Whitney's Album Claims Record Exec as Victim

Whitney Houston's disastrous recent album has claimed its first victim. Yesterday, Arista Records bounced its senior vice president of black music, Lionel Ridenour. He'd been with the company for a decade.

Just Whitney has sold just 540,000 copies, even though the Record Industry Association of America certified it as a platinum album. That means Just shipped a million copies to record stores.

Unfortunately, some 400,000 are still sitting in those same record stores, or are someplace other than customers' homes. Just Whitney is No. 100 this week after less than three months on the charts.

Last year, Arista chief L.A. Reid gave Whitney a reported $100 million deal. Even if the total wasn't really that much, the reality is the company cut her a $20 million check and handed it over. That's cash.

With extras added on, Houston took a total of almost $25 million in the end, I am told. Someone had to pay for this catastrophe, and it wasn't going to be Reid. So Ridenour is history.

The irony here is that Arista's only real success in the last year has been the debut album by Avril Lavigne, a teenage Canadian white girl.

When Reid came into power at Arista, it was assumed the label would become more "urban-oriented" (meaning black). But Just Whitney was just a bust, and Santana's Shaman album has been an overall disappointment after his previous Supernatural blockbuster.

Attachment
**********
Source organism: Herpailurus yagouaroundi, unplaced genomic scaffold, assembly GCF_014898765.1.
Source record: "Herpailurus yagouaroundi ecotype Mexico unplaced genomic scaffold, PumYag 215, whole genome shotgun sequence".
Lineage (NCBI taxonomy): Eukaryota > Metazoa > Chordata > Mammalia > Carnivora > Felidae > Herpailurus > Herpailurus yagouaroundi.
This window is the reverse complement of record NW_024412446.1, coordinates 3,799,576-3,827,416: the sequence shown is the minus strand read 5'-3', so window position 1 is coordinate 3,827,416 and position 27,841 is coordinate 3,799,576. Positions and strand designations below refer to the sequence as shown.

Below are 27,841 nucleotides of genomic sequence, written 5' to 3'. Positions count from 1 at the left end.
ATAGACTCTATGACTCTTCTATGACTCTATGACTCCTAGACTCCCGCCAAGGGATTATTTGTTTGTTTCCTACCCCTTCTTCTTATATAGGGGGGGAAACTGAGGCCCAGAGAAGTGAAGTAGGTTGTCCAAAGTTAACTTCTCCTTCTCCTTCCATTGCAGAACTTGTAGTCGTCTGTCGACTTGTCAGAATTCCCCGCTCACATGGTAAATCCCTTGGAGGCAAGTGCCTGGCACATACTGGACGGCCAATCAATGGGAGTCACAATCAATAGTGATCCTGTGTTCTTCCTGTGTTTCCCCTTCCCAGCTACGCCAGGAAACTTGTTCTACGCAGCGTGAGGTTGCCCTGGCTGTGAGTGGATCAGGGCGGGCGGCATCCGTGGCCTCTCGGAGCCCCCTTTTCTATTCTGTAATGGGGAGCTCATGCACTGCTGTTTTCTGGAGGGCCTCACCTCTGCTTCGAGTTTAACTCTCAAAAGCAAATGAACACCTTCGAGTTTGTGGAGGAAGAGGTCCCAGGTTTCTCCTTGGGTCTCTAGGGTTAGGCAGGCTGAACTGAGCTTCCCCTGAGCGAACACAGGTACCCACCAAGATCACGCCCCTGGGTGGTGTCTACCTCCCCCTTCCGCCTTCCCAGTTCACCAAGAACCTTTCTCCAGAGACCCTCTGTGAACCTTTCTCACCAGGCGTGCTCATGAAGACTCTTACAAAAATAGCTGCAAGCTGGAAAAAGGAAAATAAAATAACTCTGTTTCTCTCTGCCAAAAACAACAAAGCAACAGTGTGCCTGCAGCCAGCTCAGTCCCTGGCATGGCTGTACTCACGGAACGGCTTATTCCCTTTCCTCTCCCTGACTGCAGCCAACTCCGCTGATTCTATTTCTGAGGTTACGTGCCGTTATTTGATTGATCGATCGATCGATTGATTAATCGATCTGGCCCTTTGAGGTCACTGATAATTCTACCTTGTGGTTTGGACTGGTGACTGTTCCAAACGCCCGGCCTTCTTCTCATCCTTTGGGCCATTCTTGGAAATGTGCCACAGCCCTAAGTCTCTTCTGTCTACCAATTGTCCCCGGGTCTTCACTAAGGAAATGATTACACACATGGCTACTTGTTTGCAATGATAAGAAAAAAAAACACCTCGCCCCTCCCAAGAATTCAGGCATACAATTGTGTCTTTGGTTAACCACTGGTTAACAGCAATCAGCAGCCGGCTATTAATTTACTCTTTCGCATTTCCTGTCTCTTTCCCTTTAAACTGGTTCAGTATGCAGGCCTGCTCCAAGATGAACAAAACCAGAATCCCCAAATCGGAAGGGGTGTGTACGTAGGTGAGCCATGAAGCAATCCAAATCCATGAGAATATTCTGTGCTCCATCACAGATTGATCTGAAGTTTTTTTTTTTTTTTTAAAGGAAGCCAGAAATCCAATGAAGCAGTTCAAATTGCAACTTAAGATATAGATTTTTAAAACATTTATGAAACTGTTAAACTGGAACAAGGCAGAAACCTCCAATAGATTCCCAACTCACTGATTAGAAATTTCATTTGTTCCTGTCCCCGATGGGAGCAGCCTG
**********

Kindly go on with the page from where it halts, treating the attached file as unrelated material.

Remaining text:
In Ridenour's place comes hip-hop producer Jermaine Dupri. Will he fare any better?

So far Dupri's biggest achievement has been to date Janet Jackson. But Janet records for Virgin Records and she's produced by Jimmy "Jam" Harris and Terry Lewis, so she won't be adding to the Arista bottom line any time soon.

As for Whitney, she seems blissfully unaware that there's a bill out there, and it's coming due.

Rolling Out the Red Carpet

Check your newsstands starting this weekend for the fourth annual Oscar magazine edited by yours truly. It is now called Red Carpet, and features my exclusive cover-story interview with Nicole Kidman, odds-on favorite for Best Actress from The Hours.

Also check out our parody of Lord of the Rings and Denis Ferrara's assessment of Madonna's acting career. There are also interviews with Julianne Moore, Michael Caine, Denzel Washington and Steven Spielberg and Pedro Almodovar. Also, check out the ten "Most Valuable Players" — the characters without whom you couldn't have made a movie in 2002.